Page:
Automatic Parallelization of Scheme Programs using Static Analysis

Scriptie/masterproef: Master's Thesis


Automatic parallelization is an attractive option in light of the current proliferation of multicore hard- ware. This dissertation presents a brute-force technique for the automatic parallelization of sequen- tial, higher-order Scheme programs containing side-effects. We will attempt to parallelize binding expressions inside nested let expressions by introducing a parallel let variant let||. To determine whether this is safe, we use dependency analysis. To facilitate the transformation to a parallel program, we can construct and transform a dependency graph.
If we want to determine dependencies between expressions in programs, we must analyze that program. Program analysis can be realized using abstract interpretation, because it provides a frame- work that allows us to collect information about a program without actually running it. The results produced by abstract interpretation are necessarily approximations because we are dealing with unde- cidable problems. Nevertheless our analyses are conservative and the results reflect all the possibilities that can arise at runtime.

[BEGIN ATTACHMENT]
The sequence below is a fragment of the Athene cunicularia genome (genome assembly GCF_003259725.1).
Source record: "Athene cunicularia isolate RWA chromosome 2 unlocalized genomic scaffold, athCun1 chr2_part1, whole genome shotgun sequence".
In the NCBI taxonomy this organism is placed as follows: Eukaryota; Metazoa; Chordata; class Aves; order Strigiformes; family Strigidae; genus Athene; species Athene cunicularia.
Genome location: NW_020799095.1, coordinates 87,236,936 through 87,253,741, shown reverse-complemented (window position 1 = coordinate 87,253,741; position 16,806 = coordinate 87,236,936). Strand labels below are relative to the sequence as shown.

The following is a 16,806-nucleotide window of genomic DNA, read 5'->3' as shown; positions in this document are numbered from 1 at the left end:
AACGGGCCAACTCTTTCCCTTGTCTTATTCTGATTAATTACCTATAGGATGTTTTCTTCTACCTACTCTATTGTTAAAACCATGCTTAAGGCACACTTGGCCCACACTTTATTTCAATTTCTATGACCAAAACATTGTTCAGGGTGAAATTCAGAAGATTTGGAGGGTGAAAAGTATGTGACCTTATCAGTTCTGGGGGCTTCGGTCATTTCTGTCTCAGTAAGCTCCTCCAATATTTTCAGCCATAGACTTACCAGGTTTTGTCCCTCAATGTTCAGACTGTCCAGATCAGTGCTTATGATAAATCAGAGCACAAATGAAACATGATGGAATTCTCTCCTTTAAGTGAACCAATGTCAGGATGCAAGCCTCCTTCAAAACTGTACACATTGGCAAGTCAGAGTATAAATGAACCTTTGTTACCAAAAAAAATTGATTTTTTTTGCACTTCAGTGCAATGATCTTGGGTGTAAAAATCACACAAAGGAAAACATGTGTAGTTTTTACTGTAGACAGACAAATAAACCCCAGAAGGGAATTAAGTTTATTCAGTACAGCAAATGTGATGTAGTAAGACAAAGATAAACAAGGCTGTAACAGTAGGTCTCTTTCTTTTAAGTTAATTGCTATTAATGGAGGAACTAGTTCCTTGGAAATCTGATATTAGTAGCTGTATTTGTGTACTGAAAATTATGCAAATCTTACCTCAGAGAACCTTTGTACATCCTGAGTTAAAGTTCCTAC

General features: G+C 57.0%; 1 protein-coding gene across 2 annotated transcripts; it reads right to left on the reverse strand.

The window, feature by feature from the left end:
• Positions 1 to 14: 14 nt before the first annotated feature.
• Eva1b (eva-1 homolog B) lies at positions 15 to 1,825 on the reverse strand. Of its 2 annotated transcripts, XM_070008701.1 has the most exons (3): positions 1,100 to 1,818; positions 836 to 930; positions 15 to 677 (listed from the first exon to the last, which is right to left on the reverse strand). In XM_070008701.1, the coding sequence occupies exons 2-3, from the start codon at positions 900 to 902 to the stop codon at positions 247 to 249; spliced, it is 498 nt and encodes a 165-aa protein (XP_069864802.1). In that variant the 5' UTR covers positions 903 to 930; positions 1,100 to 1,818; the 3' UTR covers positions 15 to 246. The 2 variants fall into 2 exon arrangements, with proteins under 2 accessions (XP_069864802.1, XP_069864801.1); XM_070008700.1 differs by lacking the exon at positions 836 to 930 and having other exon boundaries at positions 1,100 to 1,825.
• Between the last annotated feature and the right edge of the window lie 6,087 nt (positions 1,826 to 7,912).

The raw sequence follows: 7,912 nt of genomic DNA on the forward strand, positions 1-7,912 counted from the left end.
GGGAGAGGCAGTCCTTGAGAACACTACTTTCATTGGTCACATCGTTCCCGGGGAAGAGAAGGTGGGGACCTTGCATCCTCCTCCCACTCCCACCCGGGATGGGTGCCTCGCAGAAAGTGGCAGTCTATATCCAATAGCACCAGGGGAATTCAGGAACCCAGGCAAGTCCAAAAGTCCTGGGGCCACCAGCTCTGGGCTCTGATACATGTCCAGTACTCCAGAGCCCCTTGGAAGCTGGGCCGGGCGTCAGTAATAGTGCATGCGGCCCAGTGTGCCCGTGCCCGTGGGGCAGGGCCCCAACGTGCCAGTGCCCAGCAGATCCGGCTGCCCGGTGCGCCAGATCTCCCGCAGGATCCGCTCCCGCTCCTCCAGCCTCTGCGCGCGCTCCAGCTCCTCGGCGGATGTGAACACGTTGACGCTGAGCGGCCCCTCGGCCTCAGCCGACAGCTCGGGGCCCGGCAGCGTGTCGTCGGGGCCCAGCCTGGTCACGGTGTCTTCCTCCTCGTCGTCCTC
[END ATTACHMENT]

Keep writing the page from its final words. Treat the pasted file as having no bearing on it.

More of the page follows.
In order to approximate dependencies that may arise when expressions invoke procedures in a higher-order program, we use the interprocedural dependence analysis by Might and Prabhu [19]to approximate dependencies that may arise when expressions invoke procedures in a higher-order pro- gram. The result of that analysis is an abstract resource dependency graph relating addresses and invocations. This information, together with the dependency information that is lexically apparent from the source code, allows us to determine whether it is safe to parallelize expressions in a program.
Our approach is brute-force in the sense that static analysis answers the safety question concerning parallelization, but we never investigate whether it is useful. We parallelize at every opportunity. To validate this approach and to see how it performs in practice, we ran several automatically parallelized benchmarks on parallel hardware. The evaluator we developed and use is Streme. It features paral- lelization primitives with intentional semantics. Our experimental results show that some programs with high levels of recursion indeed get a performance boost, while others do not or receive a perfor- mance penalty. The most promising future work comprises adding heuristics to guide the process of automatic parallelization.
Datum Prijs2010
BegeleiderTheo D'Hondt (Promotor) & Coen De Roover (Advisor)

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